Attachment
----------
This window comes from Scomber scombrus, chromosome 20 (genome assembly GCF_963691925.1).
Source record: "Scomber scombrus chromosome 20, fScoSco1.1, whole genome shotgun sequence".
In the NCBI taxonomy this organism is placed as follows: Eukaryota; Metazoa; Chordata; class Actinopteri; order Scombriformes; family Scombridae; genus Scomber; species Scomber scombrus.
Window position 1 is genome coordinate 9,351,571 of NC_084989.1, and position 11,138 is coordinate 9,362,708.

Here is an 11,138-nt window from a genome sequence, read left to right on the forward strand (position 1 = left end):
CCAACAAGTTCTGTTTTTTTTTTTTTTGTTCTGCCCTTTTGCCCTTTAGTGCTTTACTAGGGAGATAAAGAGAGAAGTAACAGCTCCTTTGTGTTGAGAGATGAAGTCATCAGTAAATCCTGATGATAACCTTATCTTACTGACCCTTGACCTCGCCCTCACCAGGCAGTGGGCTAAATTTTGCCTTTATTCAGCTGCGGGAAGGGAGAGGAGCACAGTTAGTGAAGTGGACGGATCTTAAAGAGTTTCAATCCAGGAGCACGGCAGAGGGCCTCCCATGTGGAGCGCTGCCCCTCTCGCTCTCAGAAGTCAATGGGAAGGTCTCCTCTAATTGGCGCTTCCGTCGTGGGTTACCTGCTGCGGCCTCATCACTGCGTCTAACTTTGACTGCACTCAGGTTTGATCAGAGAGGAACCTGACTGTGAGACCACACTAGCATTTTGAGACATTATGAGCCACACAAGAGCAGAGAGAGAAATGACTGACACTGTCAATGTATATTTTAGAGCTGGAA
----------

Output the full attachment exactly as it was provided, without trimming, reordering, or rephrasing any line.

This window comes from Scomber scombrus, chromosome 20 (genome assembly GCF_963691925.1).
Source record: "Scomber scombrus chromosome 20, fScoSco1.1, whole genome shotgun sequence".
In the NCBI taxonomy this organism is placed as follows: Eukaryota; Metazoa; Chordata; class Actinopteri; order Scombriformes; family Scombridae; genus Scomber; species Scomber scombrus.
Window position 1 is genome coordinate 9,351,571 of NC_084989.1, and position 11,138 is coordinate 9,362,708.

Here is an 11,138-nt window from a genome sequence, read left to right on the forward strand (position 1 = left end):
CCAACAAGTTCTGTTTTTTTTTTTTTTGTTCTGCCCTTTTGCCCTTTAGTGCTTTACTAGGGAGATAAAGAGAGAAGTAACAGCTCCTTTGTGTTGAGAGATGAAGTCATCAGTAAATCCTGATGATAACCTTATCTTACTGACCCTTGACCTCGCCCTCACCAGGCAGTGGGCTAAATTTTGCCTTTATTCAGCTGCGGGAAGGGAGAGGAGCACAGTTAGTGAAGTGGACGGATCTTAAAGAGTTTCAATCCAGGAGCACGGCAGAGGGCCTCCCATGTGGAGCGCTGCCCCTCTCGCTCTCAGAAGTCAATGGGAAGGTCTCCTCTAATTGGCGCTTCCGTCGTGGGTTACCTGCTGCGGCCTCATCACTGCGTCTAACTTTGACTGCACTCAGGTTTGATCAGAGAGGAACCTGACTGTGAGACCACACTAGCATTTTGAGACATTATGAGCCACACAAGAGCAGAGAGAGAAATGACTGACACTGTCAATGTATATTTTAGAGCTGGAA